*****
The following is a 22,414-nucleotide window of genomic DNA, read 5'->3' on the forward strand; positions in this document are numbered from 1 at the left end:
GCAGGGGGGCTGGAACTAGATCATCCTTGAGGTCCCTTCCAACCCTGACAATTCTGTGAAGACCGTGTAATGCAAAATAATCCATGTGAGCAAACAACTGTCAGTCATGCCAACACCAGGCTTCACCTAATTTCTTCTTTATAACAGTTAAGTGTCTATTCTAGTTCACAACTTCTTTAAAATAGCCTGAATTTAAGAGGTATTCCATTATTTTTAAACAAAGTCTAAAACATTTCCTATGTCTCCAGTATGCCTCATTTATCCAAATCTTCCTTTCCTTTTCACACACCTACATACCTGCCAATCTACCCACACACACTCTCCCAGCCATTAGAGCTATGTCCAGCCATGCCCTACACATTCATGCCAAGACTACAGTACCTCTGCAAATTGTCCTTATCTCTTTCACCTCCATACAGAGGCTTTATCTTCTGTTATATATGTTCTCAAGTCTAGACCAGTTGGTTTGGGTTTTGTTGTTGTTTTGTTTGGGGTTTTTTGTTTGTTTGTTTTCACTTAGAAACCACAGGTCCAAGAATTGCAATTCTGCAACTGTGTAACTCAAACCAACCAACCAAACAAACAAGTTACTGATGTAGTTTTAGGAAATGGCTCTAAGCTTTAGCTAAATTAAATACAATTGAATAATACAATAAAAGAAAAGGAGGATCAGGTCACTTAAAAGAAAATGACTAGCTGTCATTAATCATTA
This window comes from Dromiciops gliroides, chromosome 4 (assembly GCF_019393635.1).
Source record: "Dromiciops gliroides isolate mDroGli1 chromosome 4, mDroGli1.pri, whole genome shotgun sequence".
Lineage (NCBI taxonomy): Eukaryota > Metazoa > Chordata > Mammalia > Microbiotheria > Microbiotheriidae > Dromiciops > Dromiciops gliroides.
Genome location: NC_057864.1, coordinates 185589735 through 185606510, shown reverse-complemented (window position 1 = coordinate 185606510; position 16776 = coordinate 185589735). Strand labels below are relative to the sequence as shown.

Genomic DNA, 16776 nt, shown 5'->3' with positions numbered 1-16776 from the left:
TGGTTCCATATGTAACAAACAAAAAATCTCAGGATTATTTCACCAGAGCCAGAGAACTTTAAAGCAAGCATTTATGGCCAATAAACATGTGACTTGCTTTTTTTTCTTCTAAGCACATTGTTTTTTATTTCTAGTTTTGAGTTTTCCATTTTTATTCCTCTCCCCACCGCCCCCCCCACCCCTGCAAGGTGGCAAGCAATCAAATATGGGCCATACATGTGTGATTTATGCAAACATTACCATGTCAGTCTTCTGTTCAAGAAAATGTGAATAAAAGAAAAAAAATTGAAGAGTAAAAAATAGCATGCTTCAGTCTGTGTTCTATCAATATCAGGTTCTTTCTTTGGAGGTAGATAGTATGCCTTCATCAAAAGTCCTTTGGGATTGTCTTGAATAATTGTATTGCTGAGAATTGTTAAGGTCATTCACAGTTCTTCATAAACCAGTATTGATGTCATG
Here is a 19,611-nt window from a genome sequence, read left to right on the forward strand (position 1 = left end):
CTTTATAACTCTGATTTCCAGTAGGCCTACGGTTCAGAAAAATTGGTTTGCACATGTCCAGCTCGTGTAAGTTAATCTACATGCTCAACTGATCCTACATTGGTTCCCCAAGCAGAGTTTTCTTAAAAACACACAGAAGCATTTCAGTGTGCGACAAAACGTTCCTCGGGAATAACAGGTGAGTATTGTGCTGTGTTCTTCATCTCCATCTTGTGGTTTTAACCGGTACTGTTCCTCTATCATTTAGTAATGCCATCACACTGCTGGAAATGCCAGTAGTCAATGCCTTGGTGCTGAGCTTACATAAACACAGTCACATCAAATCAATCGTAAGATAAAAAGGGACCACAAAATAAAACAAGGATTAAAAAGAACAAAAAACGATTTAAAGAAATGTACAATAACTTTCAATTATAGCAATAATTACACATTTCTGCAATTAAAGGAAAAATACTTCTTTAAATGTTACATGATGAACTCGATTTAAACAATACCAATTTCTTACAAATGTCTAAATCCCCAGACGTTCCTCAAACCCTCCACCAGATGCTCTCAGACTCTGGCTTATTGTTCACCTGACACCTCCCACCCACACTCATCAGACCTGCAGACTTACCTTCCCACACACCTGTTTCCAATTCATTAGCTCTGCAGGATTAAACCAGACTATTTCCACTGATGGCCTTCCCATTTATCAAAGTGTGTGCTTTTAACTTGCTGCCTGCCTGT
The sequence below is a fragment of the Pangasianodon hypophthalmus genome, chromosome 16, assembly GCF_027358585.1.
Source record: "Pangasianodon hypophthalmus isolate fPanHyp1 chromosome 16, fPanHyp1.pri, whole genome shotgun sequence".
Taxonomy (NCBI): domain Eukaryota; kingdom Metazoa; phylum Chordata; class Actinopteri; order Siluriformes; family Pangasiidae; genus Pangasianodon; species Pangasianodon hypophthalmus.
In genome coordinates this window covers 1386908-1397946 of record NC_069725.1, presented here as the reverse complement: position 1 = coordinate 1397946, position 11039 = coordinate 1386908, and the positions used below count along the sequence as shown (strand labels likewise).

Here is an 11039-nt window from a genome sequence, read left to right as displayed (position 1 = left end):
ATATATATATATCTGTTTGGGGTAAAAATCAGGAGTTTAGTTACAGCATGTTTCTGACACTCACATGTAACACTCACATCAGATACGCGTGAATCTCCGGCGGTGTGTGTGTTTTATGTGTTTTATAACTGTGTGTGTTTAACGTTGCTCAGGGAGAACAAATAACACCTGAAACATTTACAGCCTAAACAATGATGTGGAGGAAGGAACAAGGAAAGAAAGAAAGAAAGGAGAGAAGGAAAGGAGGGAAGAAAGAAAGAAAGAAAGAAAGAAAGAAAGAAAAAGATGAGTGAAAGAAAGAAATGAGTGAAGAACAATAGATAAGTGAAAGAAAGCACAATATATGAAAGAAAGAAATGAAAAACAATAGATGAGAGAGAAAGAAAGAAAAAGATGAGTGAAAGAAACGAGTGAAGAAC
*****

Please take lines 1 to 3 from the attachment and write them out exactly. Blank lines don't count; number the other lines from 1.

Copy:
The following is a 22,414-nucleotide window of genomic DNA, read 5'->3' on the forward strand; positions in this document are numbered from 1 at the left end:
GCAGGGGGGCTGGAACTAGATCATCCTTGAGGTCCCTTCCAACCCTGACAATTCTGTGAAGACCGTGTAATGCAAAATAATCCATGTGAGCAAACAACTGTCAGTCATGCCAACACCAGGCTTCACCTAATTTCTTCTTTATAACAGTTAAGTGTCTATTCTAGTTCACAACTTCTTTAAAATAGCCTGAATTTAAGAGGTATTCCATTATTTTTAAACAAAGTCTAAAACATTTCCTATGTCTCCAGTATGCCTCATTTATCCAAATCTTCCTTTCCTTTTCACACACCTACATACCTGCCAATCTACCCACACACACTCTCCCAGCCATTAGAGCTATGTCCAGCCATGCCCTACACATTCATGCCAAGACTACAGTACCTCTGCAAATTGTCCTTATCTCTTTCACCTCCATACAGAGGCTTTATCTTCTGTTATATATGTTCTCAAGTCTAGACCAGTTGGTTTGGGTTTTGTTGTTGTTTTGTTTGGGGTTTTTTGTTTGTTTGTTTTCACTTAGAAACCACAGGTCCAAGAATTGCAATTCTGCAACTGTGTAACTCAAACCAACCAACCAAACAAACAAGTTACTGATGTAGTTTTAGGAAATGGCTCTAAGCTTTAGCTAAATTAAATACAATTGAATAATACAATAAAAGAAAAGGAGGATCAGGTCACTTAAAAGAAAATGACTAGCTGTCATTAATCATTA
This window comes from Dromiciops gliroides, chromosome 4 (assembly GCF_019393635.1).